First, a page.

With a core objective of reducing overall capacity, starting in 2007 Denmark implemented a particular variation of ITQs in its demersal fisheries: the ‘vessel quota-share’ system. This paper provides a retrospective on the intentions of key provisions in the Danish market-based fisheries management system since its implementation in 2007 and discusses central themes of concern. Experiences (e.g. from Iceland and Alaska) have shown that structural adjustments following the transition to a market-based system can be particularly problematic for smaller vessels and associated communities. Recognizing these experiences with ITQs and aiming to get the best from the system while avoiding its worst side effects, the Danish vessel quota-share system included a number of provisions to curtail the consolidating effects of market-based management. These included a cap on concentration, a requirement that the fishing quota-shares follow the vessel, an ‘active fisherman’ requirement, and—last but not least—a particular scheme allocating extra shares for smaller vessels conducting near-shore fisheries. However, in recent years, evidence has mounted suggesting that the system has failed in taming the market; either because of the inherent dynamics of the system, due to insufficient curtailing provisions, or due to mismanagement of existing provisions (or these in combination). As a result, calls of concern from the public have emerged questioning the equity and distribution of fishing access and resultant wealth. A central question—relevant to other nations grappling with ITQs—is whether or how a system/scheme can exist in parallel to a ‘pure’ market-based management system. More concretely, how can authorities provide effective provisions for small-scale fishers within a system intended to consolidate the fleet in the name of economic efficiency? To answer these questions, data on the development of the fleet structure have been scrutinized, and relevant policy-documents and legislation have been reviewed together with external policy evaluations.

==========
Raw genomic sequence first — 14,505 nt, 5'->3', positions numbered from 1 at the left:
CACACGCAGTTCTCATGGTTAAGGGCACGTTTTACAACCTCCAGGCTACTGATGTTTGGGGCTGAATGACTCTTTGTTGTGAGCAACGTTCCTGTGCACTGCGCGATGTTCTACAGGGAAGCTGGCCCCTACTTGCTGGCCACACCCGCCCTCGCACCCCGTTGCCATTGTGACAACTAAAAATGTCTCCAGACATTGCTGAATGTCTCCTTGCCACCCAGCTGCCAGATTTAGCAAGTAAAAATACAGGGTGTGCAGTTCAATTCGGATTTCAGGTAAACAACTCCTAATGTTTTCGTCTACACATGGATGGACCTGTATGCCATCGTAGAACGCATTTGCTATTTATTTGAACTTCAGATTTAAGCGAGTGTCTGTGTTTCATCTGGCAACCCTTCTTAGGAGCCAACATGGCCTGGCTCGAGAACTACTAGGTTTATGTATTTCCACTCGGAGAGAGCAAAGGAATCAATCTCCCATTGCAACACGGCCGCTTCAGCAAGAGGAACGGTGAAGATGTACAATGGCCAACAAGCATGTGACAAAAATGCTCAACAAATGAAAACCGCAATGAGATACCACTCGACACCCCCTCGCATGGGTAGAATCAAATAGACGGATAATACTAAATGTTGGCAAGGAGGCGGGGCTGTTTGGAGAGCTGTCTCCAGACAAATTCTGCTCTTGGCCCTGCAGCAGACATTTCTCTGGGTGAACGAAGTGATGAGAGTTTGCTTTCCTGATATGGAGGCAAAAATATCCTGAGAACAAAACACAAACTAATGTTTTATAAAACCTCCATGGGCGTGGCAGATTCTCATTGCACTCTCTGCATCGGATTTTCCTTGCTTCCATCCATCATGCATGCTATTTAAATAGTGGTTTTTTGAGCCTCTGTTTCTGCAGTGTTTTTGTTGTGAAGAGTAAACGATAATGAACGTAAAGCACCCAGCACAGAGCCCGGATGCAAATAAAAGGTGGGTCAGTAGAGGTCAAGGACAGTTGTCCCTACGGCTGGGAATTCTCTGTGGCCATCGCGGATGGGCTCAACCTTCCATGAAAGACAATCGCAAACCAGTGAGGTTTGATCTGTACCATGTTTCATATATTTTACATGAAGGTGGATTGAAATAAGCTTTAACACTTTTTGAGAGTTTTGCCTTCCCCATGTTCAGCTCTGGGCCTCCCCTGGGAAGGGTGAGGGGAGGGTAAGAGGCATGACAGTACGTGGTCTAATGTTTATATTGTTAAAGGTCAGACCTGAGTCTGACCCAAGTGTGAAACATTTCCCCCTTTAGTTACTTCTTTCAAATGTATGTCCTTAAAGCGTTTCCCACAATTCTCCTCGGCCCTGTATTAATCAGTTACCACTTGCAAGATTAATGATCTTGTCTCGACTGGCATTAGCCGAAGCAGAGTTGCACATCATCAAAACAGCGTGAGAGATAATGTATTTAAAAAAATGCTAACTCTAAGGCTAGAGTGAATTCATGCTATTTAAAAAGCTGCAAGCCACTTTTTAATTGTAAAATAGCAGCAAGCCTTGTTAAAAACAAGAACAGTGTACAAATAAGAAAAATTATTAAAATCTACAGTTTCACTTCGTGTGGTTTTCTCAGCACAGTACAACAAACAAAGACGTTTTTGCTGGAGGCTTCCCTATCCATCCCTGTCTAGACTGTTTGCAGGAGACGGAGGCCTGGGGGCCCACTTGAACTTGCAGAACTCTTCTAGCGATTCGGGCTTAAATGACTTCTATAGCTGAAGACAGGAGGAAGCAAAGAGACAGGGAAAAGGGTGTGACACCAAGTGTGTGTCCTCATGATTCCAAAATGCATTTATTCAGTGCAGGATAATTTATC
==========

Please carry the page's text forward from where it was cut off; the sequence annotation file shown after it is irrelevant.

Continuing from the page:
|Periode||26 jun. 2019|
|Begivenhedstitel||People and the Sea X|